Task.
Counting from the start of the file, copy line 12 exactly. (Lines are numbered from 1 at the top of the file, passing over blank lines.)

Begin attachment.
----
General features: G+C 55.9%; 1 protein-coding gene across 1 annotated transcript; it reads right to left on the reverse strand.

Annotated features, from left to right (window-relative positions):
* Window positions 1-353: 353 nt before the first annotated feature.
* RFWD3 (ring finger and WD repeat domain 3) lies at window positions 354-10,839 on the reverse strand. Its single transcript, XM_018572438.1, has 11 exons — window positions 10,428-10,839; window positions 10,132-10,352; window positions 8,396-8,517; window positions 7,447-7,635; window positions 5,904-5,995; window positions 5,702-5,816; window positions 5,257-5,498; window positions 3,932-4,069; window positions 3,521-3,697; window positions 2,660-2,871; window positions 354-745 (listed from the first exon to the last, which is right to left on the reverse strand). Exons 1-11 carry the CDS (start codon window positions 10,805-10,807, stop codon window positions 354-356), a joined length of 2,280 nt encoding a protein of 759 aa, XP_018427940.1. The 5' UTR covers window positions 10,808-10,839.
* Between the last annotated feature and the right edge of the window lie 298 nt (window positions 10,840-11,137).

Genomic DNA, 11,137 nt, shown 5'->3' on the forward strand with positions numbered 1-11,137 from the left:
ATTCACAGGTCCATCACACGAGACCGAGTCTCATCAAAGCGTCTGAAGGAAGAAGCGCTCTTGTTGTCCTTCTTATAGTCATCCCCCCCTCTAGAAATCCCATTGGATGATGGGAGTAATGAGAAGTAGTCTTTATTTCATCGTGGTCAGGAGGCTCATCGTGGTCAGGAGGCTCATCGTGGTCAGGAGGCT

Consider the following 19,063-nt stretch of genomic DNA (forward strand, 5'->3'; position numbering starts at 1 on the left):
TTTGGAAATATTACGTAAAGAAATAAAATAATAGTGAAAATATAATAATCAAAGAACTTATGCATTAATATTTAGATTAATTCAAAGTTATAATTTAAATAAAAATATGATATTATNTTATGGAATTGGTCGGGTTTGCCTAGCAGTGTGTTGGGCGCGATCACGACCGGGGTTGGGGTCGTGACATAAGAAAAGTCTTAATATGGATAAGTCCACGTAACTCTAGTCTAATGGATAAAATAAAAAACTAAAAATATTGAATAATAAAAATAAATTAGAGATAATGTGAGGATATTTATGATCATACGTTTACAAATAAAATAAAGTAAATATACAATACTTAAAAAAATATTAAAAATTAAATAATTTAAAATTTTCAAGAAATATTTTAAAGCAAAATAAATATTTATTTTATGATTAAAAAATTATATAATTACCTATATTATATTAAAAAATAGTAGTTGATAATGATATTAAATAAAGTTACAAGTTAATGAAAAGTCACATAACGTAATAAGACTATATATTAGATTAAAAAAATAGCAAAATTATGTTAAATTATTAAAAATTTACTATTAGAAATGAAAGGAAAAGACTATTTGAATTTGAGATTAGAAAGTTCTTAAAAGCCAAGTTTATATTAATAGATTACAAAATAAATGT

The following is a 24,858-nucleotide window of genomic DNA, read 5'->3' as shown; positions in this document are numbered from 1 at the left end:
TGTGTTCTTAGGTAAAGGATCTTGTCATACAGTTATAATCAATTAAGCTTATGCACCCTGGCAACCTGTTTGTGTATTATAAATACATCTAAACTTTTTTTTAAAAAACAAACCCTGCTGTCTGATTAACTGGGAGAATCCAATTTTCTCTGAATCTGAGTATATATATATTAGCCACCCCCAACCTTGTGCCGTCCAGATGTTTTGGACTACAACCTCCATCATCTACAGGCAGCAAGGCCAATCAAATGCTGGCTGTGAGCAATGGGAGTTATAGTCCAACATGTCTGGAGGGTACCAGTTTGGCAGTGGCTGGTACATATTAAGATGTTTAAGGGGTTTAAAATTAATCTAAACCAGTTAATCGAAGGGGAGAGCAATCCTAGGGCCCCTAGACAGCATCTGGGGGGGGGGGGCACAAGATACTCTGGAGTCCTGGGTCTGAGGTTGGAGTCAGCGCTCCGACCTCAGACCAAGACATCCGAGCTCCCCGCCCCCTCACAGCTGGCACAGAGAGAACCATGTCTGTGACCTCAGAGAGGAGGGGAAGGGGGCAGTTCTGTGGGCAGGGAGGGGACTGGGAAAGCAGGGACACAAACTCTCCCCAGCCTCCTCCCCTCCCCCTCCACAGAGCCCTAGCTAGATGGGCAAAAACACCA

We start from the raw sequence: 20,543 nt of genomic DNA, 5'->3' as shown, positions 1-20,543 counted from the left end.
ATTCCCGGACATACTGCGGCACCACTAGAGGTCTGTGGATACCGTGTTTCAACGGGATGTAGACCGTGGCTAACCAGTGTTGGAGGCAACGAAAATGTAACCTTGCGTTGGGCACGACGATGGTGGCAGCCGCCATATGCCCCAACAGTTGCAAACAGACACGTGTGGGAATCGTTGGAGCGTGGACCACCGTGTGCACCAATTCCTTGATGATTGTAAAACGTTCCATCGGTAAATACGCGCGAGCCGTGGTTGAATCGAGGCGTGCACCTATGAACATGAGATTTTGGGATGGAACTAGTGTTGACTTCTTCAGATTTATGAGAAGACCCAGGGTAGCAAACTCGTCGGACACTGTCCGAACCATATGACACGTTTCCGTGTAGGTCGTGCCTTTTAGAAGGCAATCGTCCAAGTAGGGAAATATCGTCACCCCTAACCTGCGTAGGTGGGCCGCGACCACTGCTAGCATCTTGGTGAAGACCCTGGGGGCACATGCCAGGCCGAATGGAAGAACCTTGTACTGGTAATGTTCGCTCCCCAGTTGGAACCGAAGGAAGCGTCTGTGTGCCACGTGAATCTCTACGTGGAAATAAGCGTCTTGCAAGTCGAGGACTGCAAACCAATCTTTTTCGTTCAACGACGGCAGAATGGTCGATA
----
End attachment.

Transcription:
We start from the raw sequence: 20,543 nt of genomic DNA, 5'->3' as shown, positions 1-20,543 counted from the left end.